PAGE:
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Prostate cancer detection following diagnosis of atypical small acinar proliferation
Department of Urology, Glickman Urological and Kidney Institute, Cleveland Clinic, Cleveland, Ohio, USA
Apr 2017 (Vol. 24, Issue 2, Pages( 8714 - 8720)
PMID: 28436357

Abstract

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  • INTRODUCTION:

    To report the incidence and characteristics of cancer following a diagnosis of atypical small acinar proliferation (ASAP) and comment on current clinical practice recommendations.

    MATERIALS AND METHODS:

    We reviewed patients that underwent prostate biopsy between 2008 and 2013 at a single institution. Men with ASAP without previous cancer were included. Clinicopathologic features including prostate-specific antigen (PSA), presence of ASAP or cancer, tumor volume, number of involved cores, and Gleason score were analyzed in men that received a repeat prostate biopsy.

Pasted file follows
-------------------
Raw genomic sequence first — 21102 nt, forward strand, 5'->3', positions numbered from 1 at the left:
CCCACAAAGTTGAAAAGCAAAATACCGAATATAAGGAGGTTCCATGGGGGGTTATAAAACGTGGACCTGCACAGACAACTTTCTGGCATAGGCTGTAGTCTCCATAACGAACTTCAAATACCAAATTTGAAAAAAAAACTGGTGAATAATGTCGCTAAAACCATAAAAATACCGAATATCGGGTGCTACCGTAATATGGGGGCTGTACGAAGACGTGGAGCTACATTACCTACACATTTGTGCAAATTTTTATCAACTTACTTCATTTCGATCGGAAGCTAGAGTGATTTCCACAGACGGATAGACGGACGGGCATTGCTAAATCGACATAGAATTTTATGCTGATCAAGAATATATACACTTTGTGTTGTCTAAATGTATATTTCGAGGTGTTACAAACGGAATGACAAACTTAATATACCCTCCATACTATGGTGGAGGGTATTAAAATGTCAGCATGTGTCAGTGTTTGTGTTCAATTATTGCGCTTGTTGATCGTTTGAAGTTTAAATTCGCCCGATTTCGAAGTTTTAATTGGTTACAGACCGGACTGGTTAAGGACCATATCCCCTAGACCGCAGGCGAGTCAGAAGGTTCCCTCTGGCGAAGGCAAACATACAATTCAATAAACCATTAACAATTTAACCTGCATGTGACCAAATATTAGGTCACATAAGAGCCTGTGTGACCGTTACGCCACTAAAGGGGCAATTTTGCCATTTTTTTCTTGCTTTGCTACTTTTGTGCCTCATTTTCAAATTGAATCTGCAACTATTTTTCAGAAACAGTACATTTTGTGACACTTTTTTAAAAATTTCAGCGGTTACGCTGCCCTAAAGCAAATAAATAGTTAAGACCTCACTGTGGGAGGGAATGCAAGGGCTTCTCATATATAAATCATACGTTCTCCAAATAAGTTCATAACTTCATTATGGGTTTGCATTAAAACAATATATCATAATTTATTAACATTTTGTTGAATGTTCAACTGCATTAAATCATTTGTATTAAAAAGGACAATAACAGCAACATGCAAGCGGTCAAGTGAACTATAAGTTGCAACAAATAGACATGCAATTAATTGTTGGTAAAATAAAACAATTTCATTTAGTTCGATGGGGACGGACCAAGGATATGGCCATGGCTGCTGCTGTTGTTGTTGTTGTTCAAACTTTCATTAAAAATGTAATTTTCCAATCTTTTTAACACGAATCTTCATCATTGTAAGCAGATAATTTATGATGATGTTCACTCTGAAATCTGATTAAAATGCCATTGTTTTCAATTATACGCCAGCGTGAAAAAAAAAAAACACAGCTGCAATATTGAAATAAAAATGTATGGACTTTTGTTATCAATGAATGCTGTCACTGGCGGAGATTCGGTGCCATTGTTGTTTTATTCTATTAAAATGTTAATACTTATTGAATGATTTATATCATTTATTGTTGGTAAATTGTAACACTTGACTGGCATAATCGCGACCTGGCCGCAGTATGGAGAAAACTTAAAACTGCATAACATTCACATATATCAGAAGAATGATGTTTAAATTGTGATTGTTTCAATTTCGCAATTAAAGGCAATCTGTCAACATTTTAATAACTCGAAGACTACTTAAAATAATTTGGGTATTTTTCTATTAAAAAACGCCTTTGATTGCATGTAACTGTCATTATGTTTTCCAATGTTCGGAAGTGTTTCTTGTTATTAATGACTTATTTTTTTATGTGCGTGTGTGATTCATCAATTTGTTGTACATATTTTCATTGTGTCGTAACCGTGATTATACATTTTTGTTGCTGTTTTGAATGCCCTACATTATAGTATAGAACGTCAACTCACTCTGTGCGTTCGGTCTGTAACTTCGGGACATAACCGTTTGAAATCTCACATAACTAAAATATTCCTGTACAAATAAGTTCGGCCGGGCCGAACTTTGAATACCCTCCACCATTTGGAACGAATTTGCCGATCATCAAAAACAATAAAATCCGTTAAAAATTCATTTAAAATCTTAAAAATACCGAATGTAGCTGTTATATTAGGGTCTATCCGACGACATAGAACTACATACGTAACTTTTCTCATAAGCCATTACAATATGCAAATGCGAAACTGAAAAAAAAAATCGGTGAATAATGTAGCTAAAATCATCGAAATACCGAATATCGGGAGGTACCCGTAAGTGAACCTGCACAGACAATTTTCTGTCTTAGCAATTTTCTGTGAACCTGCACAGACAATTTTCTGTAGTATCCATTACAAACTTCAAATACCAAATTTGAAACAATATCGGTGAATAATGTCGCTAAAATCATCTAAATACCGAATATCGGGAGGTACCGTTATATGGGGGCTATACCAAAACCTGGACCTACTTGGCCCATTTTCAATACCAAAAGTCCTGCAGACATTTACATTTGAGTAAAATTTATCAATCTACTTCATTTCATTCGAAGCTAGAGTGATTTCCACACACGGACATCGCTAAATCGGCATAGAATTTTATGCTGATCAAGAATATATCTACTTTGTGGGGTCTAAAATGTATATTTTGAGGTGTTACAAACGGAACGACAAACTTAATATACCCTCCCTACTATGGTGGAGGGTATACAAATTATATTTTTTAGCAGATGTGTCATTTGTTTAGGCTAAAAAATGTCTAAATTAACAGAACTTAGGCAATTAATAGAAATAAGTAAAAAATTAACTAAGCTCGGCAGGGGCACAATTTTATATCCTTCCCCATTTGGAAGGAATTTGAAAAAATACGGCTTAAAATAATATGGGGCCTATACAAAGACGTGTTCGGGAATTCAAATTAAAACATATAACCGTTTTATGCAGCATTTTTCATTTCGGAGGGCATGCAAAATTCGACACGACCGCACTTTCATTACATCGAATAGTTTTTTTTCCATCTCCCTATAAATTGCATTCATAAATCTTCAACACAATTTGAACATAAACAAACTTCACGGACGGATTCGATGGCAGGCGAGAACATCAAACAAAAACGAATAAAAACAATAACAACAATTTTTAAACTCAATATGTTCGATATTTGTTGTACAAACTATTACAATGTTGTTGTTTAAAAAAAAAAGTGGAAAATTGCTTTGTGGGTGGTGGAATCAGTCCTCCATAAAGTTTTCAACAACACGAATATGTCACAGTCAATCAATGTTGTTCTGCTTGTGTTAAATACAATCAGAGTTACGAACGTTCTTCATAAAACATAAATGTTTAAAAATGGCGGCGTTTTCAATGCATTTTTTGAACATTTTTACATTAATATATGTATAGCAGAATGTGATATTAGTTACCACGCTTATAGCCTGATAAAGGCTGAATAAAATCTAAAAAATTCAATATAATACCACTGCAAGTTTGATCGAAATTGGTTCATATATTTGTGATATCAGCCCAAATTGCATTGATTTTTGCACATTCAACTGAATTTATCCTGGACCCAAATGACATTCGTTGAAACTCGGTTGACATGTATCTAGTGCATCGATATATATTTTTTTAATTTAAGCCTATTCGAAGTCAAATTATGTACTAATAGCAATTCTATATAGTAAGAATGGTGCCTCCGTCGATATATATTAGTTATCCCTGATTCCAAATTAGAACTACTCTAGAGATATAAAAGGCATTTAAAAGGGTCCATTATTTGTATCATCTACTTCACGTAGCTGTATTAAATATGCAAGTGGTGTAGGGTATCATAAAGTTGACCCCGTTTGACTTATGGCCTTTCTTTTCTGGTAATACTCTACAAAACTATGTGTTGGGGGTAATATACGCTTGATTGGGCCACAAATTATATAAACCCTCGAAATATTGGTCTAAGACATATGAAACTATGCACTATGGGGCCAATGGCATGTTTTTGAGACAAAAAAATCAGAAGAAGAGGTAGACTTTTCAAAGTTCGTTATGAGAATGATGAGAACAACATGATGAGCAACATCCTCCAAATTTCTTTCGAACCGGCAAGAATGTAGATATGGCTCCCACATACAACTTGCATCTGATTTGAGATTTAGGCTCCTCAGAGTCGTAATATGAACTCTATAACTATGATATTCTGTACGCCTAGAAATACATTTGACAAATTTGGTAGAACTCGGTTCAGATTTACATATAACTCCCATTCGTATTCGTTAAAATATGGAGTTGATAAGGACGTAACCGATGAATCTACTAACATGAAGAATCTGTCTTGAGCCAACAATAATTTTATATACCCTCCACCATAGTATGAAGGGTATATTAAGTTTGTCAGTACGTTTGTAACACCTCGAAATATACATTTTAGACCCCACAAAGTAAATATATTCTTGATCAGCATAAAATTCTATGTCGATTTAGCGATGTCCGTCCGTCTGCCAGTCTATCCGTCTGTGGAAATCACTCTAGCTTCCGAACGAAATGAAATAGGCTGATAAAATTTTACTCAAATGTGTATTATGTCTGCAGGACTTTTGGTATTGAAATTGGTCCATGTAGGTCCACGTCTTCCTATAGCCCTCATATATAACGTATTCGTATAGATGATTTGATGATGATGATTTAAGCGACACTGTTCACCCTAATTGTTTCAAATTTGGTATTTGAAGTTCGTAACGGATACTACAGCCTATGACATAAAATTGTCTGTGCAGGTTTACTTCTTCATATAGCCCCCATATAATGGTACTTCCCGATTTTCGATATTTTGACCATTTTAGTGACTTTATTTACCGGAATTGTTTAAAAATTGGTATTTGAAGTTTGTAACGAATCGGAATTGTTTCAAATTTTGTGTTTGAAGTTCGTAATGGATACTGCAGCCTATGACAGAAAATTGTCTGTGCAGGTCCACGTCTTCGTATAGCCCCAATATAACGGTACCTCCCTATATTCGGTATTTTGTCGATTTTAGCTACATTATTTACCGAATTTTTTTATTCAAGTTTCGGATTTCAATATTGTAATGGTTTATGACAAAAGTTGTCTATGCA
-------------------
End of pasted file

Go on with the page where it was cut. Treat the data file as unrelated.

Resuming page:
RESULTS:

    Of 1450 men, ASAP was found in 75 (5%) patients. Repeat biopsy was performed in 49 (65%) patients. Fifteen (31%) were diagnosed with cancer, 10 (20%) with ASAP, and 24 (49%) were benign. PSA, age, and number of cores with ASAP were not associated with cancer. Gleason 6 disease was diagnosed in 12 (80%) patients. Gleason ≥ 7 cancer was found in 3 patients, or 6% of all patients with a repeat biopsy. The average linear amount of tumor was 3.2 mm, and the average tumor volume was 14.2%. CONCLUSION: In a contemporary prostate biopsy series, the incidence of ASAP was 5%. Among men with ASAP, incidence of cancer at repeat biopsy was 31%, with the overwhelming majority being low grade and low volume. Patients with ASAP may not require repeat biopsy within 6 months in the appropriate clinical context.

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